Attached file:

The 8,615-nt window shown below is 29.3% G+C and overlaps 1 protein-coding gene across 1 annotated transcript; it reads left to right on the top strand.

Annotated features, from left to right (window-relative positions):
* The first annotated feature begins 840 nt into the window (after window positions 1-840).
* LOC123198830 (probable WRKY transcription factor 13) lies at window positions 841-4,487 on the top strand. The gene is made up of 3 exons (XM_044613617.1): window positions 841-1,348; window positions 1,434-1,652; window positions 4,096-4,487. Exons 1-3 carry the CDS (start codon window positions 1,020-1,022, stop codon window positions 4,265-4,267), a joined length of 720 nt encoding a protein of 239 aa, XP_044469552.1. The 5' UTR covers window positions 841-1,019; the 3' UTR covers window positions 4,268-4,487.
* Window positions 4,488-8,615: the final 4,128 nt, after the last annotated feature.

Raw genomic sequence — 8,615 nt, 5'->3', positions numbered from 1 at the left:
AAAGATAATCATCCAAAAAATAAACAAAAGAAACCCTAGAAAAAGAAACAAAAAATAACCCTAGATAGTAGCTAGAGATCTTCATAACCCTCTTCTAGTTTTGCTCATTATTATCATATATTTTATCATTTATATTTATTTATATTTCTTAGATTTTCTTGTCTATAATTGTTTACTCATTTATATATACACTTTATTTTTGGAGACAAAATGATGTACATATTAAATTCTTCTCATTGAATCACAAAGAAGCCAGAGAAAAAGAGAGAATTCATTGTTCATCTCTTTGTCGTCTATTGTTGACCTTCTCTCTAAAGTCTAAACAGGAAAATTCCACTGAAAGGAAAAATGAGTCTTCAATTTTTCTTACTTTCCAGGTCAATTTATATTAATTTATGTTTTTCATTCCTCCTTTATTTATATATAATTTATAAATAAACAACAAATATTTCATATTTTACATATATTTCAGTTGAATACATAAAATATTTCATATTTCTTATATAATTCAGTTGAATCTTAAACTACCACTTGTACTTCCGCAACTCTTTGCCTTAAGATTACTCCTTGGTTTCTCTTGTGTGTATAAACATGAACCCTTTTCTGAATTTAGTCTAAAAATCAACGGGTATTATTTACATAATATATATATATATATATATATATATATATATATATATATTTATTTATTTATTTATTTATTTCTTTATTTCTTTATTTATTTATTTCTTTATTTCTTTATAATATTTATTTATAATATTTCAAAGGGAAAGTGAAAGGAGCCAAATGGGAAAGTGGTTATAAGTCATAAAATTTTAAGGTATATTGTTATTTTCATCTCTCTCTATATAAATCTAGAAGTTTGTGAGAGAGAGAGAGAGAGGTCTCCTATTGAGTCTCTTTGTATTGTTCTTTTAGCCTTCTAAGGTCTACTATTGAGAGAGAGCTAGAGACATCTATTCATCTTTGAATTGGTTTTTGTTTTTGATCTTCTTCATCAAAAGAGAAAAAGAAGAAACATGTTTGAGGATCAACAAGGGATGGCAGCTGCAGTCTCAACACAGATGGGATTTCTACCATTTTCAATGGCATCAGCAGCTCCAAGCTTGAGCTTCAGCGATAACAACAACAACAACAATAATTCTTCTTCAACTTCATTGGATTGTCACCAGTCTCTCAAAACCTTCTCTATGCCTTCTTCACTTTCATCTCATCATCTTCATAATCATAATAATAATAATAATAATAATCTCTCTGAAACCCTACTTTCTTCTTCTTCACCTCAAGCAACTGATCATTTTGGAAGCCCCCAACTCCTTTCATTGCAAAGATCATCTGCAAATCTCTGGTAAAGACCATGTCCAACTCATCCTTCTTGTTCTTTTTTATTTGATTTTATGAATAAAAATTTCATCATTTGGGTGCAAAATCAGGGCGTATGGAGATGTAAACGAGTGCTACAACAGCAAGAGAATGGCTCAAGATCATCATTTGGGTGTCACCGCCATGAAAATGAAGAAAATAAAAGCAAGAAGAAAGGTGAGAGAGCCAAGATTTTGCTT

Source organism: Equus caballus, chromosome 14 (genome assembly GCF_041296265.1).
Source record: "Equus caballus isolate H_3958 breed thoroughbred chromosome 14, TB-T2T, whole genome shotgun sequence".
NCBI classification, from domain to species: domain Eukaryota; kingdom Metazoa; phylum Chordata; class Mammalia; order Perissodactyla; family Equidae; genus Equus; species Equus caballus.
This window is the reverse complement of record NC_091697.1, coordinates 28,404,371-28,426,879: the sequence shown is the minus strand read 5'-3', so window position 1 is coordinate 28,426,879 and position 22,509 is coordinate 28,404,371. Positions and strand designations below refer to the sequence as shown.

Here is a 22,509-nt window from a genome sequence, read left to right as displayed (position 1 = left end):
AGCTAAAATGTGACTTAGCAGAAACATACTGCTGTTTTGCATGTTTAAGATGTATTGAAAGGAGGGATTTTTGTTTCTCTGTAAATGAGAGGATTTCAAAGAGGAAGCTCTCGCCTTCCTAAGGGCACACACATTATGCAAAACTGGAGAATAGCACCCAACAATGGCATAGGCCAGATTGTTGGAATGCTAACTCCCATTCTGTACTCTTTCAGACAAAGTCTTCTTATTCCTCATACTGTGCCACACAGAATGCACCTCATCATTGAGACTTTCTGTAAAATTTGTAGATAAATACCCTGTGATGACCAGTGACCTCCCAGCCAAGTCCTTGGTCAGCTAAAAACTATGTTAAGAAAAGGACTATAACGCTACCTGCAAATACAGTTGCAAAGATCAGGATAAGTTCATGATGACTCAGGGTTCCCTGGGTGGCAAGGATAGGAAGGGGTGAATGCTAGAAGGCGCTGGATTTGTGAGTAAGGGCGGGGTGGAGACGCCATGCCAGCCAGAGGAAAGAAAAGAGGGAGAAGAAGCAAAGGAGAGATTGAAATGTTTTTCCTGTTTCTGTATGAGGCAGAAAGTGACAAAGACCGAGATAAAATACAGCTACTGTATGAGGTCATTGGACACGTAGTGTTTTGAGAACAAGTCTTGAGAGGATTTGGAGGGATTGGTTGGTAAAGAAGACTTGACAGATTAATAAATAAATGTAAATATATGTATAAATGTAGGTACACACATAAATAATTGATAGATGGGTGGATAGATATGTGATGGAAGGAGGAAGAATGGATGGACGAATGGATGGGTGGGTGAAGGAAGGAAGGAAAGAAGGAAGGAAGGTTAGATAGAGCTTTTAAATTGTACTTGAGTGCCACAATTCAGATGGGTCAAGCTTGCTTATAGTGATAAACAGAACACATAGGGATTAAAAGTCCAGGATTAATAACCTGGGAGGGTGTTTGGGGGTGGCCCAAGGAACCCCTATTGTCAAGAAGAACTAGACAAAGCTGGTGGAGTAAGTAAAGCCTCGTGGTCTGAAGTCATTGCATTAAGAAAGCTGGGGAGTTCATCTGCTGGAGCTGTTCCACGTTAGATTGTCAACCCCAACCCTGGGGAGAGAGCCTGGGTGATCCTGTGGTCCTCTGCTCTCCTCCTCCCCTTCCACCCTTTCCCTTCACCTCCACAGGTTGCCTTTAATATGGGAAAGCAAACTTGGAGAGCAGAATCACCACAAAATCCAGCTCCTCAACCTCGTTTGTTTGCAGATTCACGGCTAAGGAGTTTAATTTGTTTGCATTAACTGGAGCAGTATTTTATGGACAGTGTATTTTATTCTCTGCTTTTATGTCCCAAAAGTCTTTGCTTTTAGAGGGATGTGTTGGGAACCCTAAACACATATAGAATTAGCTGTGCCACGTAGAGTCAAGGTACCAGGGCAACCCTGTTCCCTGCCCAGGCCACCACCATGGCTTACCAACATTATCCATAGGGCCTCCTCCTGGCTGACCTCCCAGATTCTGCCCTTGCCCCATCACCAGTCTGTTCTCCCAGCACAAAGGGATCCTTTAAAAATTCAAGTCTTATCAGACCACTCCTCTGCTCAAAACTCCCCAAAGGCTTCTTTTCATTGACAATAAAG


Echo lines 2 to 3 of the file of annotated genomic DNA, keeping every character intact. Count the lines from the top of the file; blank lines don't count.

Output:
Annotated features, from left to right (window-relative positions):
* The first annotated feature begins 840 nt into the window (after window positions 1-840).